Why There’s No Space In My Gender

I identify as a transman. There is no space in that word for me.

This is somewhat unusual among trans people. In general, it’s convention to call people like me trans men, not transmen. In fact, when talking about the group in general, or an individual other than myself, I use the space. The same applies for trans women – I use the space unless a specific individual prefers no space, which is pretty rare. I use a space for cis men and cis women as well, to be consistent.

The reason for this space is that most people identify as men or women, and trans or cis are a modifier. Being transgender is usually a statement about someone’s history, not an intrinsic part of their gender identity. A lot of people feel really strongly about this, which is why the space has become the standard convention over time, although this was not always the case.

My experience is somewhat different than most people. I am not a man, with a trans modifier. I am a transman, as a complete gender. I do not separate my transness and manness – they are deeply connected for me, inseparable.

The fact that I experience my gender identity differently than many other people does not mean that I have any disagreement with them over the space. It seems pretty clear that for most people the space is important, and that for many people their complete gender identity is man or woman, with a transgender or cisgender history. My gender is not better than anyone else’s – it’s just different. It’s just mine.

Why There’s No Space In My Gender
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6 thoughts on “Why There’s No Space In My Gender

  1. 1

    Everyone’s identity is valid. They also aren’t set in stone. A friend of mine who identified as a trans woman for many years (had gender markers changed, etc), came to me one day and said they were gender queer, not trans. They sometimes can’t decide if they are neither gender or both. They may change their minds again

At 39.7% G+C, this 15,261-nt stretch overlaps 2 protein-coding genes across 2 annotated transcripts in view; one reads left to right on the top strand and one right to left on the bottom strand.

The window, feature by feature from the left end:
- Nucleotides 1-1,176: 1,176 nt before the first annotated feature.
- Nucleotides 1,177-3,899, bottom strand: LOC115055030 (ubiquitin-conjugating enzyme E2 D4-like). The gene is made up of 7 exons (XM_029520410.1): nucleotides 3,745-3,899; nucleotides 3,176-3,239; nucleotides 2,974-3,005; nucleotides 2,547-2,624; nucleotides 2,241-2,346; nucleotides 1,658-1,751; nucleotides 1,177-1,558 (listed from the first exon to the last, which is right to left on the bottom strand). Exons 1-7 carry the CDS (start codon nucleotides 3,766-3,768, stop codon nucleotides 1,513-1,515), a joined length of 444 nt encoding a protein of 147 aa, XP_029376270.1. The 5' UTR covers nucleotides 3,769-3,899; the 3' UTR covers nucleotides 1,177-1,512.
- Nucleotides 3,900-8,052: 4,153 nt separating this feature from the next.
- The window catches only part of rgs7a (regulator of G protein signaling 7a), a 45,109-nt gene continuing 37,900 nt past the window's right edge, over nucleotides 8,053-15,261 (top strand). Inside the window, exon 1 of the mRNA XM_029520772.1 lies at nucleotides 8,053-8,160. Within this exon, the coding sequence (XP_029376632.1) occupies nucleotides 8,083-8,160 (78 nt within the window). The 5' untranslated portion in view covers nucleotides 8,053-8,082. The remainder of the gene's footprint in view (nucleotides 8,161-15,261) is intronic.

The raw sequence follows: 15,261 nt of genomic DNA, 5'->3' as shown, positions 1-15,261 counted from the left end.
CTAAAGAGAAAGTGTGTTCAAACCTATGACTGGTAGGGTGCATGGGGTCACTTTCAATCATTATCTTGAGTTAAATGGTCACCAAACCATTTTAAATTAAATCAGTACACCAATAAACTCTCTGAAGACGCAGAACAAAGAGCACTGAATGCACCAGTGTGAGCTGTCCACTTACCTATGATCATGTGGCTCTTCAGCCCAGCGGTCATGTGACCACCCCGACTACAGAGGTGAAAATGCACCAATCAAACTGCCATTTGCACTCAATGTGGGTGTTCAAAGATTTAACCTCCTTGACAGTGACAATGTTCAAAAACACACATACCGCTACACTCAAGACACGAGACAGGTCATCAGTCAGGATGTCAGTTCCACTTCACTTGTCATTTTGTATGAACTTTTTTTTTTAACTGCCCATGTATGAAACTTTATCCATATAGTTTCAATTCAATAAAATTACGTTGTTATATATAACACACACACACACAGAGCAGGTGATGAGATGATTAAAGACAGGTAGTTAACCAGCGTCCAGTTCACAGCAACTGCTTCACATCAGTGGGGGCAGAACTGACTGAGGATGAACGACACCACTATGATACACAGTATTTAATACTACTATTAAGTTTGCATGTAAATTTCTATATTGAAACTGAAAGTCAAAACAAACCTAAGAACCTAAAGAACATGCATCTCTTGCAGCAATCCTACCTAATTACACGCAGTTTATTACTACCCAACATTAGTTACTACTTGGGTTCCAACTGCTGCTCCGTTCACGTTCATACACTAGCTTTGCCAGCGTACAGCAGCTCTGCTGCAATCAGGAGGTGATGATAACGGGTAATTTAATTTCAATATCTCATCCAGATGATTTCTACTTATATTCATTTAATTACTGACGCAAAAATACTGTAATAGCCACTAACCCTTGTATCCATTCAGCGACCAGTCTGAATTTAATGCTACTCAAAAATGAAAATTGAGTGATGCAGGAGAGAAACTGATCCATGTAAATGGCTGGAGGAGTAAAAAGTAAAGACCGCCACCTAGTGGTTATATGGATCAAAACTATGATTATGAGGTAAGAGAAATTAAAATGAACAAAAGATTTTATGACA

And it’s fine. They’re fine. People change, you learn more about yourself… bottom line is that everyone deserves some amount of happiness and authenticity. So. Transman? Cool.

  2. Jac

    As a nonbinary MOC person who is struggling to unpack their own gender, I’d be really interested in hearing you elaborate on being a “transman” vs a “trans man.”

    1. 2.1

      I’m not sure I really have a lot more elaboration. It’s just that I’m not “a man like any other man” but something a little different. I like that – I don’t FEEL like “man” really fits my identity. My trans history is intrinsic to my identity and putting a space in it feels like separating two things that cannot be separated. I cannot imagine myself as anything but who/how I am.

  3. 3

    Will you be my best friend? I feel similarly. I’ m not a man. I’m not a woman. I’m not NB or agender, either. I’m a transman. A femme transman at that. Everyone else’s identity is also valid. You’re right about it being feeling based. Maybe there’s a better way to describe myself but I haven’t found one yet.

    1. 3.2

      Okay, slightly more to say on this:

      I think femme transmen and femme trans men are fucking awesome. I’m really into the idea that gender identity and gender presentation are different things. It doesn’t apply to me – my gender presentation is definitely in the masculine end, usually “casual geek” and sometimes “dapper bear” and sometimes “northwoods country guy” with camo pants and blaze orange hats. Once in awhile my aesthetic is more “kindergarten boy.” No matter what, masculine presentation works for me personally.

      BUT! I think recognizing that a whole range of presentations are open to me was super helpful and healthy. When I stopped thinking of myself as “Man, dude, guy, gotta prove it… be good man! MANLY!” and started thinking of myself as “transman, which means whatever the fuck I want” I was able to find presentations that work for me.

      Sometimes this means stretching the idea of what it means to be masculine (Pastel button down shirts. Kilts. Purple ties.) and sometimes it means finding the VERY masculine things that really work for me (3 piece suits. Wingtip shoes. Military haircut).

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